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  17. UCSF2012

    UCSF2012 Hall of Fame

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    Then I disagree that you were hitting hard.
     
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  18. UCSF2012

    UCSF2012 Hall of Fame

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    It's like you've never hit with a tennis racket and over time have the frame die on you. It's like you've never strung a racket, and have the graphite cave in as the machine is pulling on the string. There's a difference between traditional graphite and ultra high modulus graphite. My claims are "ridiculous" to you, because you've never made the observations many of us have. You theorize without observation.

    This isn't about graphite in rackets. Modern rackets are still made of graphite. It's about traditional graphite versus ultra high modulus graphite. They're both graphite, but they have different properties. Ultra high modulus doesn't seem to fatigue as quickly (unless you add basalt to them, in which case it may die faster.)

    EDIT: I misspoke when I said "loses flex." I meant to say that it gets more flexible.
     
    Last edited: Jan 5, 2013
    #68
  19. Harry_Wild

    Harry_Wild Professional

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    Most of the break throughs are marketing generated. But if you believe in them; that what counts. There is definitely better graphics(not the fibers) in the newest rackets that make a big difference in how you view your racket - sort of like color and looks of a sport car user image. LOL!

    But in general; a new racket gives you a hyped up fondness for the game and desire to do better stroking.

    So go and buy yourself a new racket!
     
    Last edited: Jan 5, 2013
    #69
  20. pshulam

    pshulam Hall of Fame

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    "But in general; a new racket gives you a hyped up fondness for the game and desire to do better stroking. "
    It might be the converse as newer racquets promote lazy strokes.
     
    #70
  21. v-verb

    v-verb Hall of Fame

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    Come to Toronto and find out.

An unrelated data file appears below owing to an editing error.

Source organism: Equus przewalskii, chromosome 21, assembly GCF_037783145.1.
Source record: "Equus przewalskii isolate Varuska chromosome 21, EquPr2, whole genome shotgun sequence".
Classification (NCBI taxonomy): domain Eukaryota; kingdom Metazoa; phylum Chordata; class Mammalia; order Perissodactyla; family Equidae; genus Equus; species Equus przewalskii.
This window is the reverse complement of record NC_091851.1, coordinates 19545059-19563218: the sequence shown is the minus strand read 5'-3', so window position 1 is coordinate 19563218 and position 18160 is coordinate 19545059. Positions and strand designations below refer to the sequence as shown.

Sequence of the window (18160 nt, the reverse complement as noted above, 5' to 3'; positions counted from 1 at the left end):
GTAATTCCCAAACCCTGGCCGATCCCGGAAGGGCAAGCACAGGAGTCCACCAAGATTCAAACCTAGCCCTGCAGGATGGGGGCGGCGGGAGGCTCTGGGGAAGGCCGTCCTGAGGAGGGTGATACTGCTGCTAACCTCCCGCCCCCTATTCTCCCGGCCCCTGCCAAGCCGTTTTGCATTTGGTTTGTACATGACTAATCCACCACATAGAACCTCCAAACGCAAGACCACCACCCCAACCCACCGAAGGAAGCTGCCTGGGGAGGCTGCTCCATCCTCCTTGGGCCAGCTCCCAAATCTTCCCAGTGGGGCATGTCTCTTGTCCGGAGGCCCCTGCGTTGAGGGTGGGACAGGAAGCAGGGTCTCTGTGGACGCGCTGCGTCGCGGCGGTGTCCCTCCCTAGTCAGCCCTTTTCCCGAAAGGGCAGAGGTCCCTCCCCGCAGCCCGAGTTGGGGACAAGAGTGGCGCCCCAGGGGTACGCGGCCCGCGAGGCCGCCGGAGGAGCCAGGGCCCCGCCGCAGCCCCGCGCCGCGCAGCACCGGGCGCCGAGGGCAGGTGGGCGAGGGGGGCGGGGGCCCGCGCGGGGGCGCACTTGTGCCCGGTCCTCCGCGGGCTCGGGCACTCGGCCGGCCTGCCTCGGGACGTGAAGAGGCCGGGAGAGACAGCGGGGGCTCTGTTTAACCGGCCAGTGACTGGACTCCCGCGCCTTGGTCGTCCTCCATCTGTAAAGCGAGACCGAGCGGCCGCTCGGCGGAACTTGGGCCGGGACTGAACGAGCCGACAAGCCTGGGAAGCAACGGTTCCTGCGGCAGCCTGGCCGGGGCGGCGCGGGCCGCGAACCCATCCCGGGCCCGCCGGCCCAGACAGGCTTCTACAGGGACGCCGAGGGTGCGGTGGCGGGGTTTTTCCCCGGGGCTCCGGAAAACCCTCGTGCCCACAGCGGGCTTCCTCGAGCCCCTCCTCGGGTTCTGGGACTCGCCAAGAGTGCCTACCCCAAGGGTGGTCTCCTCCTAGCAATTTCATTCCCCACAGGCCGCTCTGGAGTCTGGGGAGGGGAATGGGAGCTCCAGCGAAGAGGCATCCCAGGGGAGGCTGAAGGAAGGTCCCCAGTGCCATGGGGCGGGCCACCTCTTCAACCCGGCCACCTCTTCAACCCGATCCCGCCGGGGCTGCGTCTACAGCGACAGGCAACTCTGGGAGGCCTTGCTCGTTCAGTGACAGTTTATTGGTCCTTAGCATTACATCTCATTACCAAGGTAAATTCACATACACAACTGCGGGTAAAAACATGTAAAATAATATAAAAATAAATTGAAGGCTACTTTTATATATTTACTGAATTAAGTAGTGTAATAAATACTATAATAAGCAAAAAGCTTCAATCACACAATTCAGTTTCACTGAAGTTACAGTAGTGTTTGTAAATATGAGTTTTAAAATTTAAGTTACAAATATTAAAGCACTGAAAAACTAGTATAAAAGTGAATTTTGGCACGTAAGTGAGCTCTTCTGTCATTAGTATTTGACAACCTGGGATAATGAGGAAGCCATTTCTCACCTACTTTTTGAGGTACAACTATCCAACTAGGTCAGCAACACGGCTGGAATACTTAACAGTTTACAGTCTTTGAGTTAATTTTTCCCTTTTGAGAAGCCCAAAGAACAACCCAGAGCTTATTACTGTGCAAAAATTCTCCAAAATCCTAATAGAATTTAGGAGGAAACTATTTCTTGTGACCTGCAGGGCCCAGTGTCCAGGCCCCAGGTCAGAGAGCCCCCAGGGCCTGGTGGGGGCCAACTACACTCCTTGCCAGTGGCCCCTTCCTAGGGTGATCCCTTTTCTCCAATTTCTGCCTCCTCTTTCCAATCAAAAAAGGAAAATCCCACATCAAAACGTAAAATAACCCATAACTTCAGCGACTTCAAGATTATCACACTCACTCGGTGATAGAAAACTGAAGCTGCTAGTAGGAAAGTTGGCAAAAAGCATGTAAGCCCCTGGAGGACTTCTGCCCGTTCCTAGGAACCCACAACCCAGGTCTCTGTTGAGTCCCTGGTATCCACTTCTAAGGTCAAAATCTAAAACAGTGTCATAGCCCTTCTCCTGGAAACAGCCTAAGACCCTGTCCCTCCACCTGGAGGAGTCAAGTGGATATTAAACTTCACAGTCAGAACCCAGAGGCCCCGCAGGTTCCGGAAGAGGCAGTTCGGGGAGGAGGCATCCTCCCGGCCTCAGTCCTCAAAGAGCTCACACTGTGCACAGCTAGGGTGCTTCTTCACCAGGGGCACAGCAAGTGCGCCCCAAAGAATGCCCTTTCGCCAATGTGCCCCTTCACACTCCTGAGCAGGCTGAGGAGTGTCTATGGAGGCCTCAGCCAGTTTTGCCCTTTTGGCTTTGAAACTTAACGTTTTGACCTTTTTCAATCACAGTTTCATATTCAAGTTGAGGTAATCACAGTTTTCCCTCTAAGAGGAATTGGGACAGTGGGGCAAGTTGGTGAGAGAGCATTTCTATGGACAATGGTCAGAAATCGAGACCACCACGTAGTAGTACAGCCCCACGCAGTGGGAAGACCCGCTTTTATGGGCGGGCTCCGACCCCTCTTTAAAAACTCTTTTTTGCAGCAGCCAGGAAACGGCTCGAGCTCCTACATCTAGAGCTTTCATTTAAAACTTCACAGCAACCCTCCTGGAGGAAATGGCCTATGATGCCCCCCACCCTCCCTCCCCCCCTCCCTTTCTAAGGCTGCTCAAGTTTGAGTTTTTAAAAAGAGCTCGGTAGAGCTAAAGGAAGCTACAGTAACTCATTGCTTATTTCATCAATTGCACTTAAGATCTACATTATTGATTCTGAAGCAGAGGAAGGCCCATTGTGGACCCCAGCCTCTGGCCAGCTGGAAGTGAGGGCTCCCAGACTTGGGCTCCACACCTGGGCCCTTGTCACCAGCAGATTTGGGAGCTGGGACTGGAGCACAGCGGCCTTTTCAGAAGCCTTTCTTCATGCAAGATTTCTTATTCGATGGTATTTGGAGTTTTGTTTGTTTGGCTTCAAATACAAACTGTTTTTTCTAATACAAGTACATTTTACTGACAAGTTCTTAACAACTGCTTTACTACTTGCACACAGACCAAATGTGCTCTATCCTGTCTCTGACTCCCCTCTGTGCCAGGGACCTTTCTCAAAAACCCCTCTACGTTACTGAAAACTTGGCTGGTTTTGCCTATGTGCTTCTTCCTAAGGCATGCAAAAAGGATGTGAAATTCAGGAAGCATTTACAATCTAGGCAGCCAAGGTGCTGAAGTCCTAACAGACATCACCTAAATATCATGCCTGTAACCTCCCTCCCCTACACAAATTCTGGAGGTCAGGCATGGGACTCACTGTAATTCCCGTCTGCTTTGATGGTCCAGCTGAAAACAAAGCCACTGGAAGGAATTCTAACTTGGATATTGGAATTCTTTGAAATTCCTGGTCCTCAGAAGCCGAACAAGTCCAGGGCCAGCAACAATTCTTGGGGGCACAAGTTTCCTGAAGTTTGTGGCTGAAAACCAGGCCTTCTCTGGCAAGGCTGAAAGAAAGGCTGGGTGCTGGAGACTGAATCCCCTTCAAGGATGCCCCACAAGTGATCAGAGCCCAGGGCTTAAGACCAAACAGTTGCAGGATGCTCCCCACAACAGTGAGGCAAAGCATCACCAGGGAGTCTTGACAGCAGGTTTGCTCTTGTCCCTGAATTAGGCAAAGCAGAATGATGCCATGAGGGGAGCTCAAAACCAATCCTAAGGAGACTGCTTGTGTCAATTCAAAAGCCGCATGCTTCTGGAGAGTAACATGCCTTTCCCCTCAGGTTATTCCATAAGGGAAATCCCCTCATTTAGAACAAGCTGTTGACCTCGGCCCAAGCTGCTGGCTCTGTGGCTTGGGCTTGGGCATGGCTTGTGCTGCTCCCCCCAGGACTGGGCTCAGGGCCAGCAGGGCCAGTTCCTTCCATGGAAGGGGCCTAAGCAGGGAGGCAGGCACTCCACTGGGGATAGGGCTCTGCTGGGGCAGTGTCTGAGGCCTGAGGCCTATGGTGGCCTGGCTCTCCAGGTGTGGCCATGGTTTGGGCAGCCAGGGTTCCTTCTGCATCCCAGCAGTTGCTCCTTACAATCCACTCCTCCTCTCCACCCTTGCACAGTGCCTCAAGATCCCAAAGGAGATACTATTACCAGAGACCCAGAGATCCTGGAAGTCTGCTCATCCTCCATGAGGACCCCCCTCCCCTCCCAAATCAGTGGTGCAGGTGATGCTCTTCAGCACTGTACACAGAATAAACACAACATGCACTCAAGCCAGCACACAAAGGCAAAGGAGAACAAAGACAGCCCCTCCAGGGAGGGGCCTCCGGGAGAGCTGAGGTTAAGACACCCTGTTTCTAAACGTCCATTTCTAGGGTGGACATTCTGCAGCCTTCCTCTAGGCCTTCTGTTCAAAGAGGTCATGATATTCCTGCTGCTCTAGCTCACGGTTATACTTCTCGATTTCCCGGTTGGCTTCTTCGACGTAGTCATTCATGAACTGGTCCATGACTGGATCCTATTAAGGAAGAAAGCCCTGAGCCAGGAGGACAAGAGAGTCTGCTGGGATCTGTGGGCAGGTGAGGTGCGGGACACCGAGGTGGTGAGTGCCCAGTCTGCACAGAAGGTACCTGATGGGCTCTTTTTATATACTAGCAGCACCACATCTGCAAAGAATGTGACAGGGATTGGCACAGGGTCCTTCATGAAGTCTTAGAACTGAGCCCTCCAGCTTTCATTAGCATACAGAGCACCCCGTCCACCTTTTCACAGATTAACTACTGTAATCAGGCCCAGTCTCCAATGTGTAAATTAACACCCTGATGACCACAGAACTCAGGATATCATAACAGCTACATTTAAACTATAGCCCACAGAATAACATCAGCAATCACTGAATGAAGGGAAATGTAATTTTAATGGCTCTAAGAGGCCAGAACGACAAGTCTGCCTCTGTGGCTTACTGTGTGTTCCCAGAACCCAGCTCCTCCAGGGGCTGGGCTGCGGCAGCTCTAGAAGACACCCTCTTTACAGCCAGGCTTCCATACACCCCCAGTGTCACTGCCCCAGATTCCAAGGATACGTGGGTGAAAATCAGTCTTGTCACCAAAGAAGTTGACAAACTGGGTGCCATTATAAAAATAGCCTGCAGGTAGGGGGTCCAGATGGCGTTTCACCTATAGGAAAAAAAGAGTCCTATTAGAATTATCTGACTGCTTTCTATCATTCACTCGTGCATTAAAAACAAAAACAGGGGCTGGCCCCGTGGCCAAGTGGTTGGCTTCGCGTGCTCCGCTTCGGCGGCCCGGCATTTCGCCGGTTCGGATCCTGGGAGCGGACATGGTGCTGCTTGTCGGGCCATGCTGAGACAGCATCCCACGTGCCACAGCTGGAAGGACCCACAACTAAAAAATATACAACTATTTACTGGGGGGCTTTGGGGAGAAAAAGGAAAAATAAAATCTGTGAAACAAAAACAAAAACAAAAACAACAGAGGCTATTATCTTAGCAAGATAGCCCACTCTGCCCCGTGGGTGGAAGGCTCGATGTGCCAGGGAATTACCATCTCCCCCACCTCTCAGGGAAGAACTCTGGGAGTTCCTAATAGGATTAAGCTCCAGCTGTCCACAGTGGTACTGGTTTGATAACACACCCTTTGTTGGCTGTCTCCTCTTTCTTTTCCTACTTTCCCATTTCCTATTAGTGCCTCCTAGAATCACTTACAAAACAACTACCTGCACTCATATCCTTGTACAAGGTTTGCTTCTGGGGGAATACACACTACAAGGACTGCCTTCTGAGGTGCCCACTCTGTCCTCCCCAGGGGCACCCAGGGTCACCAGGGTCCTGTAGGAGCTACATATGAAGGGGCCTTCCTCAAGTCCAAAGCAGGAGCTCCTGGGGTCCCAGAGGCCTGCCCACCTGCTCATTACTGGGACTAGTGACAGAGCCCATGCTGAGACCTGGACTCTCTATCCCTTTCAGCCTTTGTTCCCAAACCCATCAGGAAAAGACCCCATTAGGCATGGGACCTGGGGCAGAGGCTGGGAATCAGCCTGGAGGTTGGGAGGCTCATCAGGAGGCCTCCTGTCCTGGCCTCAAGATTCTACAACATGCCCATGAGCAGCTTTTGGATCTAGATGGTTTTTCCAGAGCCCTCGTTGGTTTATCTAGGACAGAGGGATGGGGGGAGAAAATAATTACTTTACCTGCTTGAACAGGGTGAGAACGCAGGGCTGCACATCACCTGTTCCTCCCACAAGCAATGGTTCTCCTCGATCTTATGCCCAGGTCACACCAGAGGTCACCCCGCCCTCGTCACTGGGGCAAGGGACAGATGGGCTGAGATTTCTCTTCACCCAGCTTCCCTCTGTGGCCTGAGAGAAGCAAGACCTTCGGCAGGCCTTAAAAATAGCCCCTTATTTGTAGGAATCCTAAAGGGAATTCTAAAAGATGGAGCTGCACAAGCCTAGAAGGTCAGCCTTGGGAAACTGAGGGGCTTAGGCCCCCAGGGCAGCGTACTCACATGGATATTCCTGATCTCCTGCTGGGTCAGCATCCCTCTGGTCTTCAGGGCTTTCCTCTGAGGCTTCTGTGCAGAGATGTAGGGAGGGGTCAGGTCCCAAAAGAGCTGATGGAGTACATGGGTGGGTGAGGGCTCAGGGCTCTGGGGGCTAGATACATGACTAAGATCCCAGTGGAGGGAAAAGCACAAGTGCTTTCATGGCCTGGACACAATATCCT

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  22. Harry_Wild

    Harry_Wild Professional

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    Might not too! Go buy a Prestige Mid!
     
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  23. BlueB

    BlueB Hall of Fame

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    What do I know, anyways... Only worked on a team that designed about $50,000,000.00 worth of composite products...

    A product built to the same stifness spec out of higher modulus fiber, will fail quicker then the counterpart built in lower modulus fiber, for a simple reason - less material used in the high modulus product.
    A produst built to the same stifness spec using higher beam, will fail before the the counterpart with lower beam - again, more material in lower beam.
    A beam built with a core will outlast the hollow beam, for better load distribution.
    All of above is especially true for point loading and impact related failures. Those are the major rasons for failure of the racquets, which is sometimes perceived as fatigue...
     
    #73
  24. yonexRx32

    yonexRx32 Rookie

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    Thank you for pointing this out! It's painful to listen to arguments such as "Ultra Xestra Super Graphite" is much stronger than "Ultra Limp Graphite".
     
    #74
  25. BreakPoint

    BreakPoint Bionic Poster

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    I agree 100% with your post.